Opinion: Health sector and the Economic Sustainability Plan – By EZE ONYEKPERE
The Federal Government has just released its Economic Sustainability Plan. The plan is expected to be a stopgap measure for the next 12 months, to tidy Nigeria over the period of the pandemic, to when it develops a successor plan to the Economic Recovery and Growth Plan. This discourse reviews the content of the ESP on health and to raise and respond to the poser- whether the recommendations will concretely improve health services in Nigeria.
The objective of the ESP’s intervention in the health sector is to develop a robust health system with the capacity to withstand shocks. The guiding principle is to ensure resilience in the health sector systems. The project elements are: To create a single national pool of resources for the purchasing of a defined package of health services to foster broader risk sharing and reduce duplication of effort; expand Universal Health Insurance to cover the poorest and most vulnerable by linking the National Health Insurance Scheme to the National Social Register; accelerate implementation of the Basic Health Care Provision Fund to achieve at least a 65% increase in the share of the population covered by primary healthcare by 2023. Others are for the NSITF to launch insurance scheme for health workers to cover exposure to COVID-19 and other infectious diseases; ensure access to power for health clinics through stand-alone systems or micro-grids (where necessary) and establish a favourable tariff regime to support domestic pharmaceutical companies and allied manufacturers. Furthermore, it is to support domestic pharmaceutical companies to meet the WHO prequalification criteria, and overcome a major challenge to production for export; mobilise private sector resources to contribute to various health funds and services such as the National Emergency Health Fund or BHCPF, health infrastructure development and granting incentives like tax exemptions and support local research and development efforts aimed at production of medical and pharmaceutical resources including vaccines and consumables.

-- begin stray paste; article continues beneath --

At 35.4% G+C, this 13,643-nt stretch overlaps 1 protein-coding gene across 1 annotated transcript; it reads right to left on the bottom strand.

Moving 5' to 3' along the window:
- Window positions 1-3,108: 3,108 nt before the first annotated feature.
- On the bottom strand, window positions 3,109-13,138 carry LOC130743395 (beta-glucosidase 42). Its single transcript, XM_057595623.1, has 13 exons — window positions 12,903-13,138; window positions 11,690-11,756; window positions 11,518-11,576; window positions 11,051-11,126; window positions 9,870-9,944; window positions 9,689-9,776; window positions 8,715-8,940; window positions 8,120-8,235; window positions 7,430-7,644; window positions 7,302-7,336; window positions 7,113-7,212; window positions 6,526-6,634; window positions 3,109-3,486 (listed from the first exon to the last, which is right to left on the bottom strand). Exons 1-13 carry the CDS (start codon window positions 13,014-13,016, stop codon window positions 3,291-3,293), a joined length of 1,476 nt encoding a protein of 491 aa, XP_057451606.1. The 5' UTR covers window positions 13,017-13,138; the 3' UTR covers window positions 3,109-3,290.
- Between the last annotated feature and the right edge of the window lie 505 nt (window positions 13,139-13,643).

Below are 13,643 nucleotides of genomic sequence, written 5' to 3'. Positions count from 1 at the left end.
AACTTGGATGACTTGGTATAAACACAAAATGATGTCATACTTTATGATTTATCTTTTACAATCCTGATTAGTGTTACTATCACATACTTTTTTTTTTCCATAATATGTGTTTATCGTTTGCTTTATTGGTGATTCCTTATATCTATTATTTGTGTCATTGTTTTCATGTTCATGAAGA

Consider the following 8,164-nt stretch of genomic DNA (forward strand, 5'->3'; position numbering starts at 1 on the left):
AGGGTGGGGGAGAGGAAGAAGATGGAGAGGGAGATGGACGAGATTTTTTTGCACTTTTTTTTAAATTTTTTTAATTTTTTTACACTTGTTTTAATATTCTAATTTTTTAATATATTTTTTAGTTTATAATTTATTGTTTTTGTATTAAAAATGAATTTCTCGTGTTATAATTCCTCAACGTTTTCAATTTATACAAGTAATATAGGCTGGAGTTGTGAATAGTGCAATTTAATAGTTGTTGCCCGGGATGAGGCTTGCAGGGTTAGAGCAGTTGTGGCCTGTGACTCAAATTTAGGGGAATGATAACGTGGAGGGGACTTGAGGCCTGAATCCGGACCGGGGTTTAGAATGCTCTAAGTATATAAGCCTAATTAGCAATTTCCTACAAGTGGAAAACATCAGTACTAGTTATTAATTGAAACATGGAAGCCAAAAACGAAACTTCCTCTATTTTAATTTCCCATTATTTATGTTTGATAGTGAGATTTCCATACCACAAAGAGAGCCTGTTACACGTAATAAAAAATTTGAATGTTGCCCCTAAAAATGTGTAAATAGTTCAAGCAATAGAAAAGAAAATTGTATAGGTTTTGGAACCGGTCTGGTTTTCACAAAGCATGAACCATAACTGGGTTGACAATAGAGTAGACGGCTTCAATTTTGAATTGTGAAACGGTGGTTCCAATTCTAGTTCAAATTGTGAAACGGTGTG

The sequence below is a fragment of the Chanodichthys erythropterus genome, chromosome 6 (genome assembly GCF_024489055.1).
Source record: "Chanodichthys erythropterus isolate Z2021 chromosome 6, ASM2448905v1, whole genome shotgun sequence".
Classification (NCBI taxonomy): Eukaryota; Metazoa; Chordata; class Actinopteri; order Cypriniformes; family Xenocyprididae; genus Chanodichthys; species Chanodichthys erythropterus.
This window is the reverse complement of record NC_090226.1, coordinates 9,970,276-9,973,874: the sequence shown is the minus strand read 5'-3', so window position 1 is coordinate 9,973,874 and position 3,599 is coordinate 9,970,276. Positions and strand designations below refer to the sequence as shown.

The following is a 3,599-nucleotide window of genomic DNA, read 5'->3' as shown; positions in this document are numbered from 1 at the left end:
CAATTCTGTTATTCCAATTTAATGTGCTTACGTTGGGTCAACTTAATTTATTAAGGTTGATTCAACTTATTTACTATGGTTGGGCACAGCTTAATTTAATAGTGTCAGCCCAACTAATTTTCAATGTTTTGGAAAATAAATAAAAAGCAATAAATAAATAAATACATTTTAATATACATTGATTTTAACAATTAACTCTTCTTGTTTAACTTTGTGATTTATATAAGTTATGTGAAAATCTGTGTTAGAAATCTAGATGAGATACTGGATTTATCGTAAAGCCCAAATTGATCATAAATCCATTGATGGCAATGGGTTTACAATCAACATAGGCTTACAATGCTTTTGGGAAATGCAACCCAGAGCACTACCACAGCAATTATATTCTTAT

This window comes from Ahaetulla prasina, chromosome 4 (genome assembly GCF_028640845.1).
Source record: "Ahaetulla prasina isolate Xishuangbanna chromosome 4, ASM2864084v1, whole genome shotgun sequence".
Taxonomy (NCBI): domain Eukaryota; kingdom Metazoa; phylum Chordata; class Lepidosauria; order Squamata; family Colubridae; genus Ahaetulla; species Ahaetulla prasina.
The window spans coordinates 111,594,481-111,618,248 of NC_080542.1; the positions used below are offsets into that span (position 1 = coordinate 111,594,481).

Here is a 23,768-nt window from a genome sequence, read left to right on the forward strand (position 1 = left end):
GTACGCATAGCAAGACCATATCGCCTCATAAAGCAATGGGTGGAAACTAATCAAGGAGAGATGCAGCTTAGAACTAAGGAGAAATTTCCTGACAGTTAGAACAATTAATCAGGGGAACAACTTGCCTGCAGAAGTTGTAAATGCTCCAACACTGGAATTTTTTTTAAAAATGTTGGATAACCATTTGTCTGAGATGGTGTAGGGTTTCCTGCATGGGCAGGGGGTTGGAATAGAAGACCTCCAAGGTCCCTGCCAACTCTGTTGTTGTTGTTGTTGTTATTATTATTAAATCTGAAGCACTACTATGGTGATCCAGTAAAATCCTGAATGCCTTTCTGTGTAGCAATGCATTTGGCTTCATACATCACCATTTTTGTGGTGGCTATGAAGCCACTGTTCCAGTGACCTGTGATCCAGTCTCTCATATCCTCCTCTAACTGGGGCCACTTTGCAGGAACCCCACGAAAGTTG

The project elements have a vote of N198.9bn over a period of 12 months. The background is that Nigeria records an out-of-pocket health expenditure of 72% of total health expenditure and has the largest number of poor people in the world and the number of the poor will be increasing as a result of the economic crisis occasioned by the COVID-19 pandemic. This implies that N198.9bn is grossly inadequate for the task ahead. For the first set of project elements, how do you create a single national pool of resources for the purchasing of a defined package of health services to foster broader risk sharing and reduce duplication of effort? It is a matter of common knowledge that health is not on the Exclusive Legislative List. The Federal Government and states are at liberty to legislate on health issues. Indeed, they have been doing so and while the FGN set up the National Health Insurance Scheme, many state governments have set up their state level health insurance schemes. Both the federal and state level schemes combined cover less than five per cent of Nigerians and when the private health insurance schemes are added, less than seven per cent of Nigerians have health insurance. There is nothing in the plan to indicate that the federal and state governments will work out a harmonised system of health insurance that pools all resources together. Nigerians who have been canvassing improved federalism will kick against this. A constitution amendment and framework legislation will be required to achieve this single national pool of resources. This will require a lot of political horse trading with its attendant intrigues required to get the National Assembly to pass the requisite bill. Twenty-four state legislatures will need to concur before it comes back for presidential assent. This may not be achieved in 12 months if the Nigerian experience is anything to go by. Effective health insurance which reduces the burden of out of pocket expenditure must be universal and compulsory.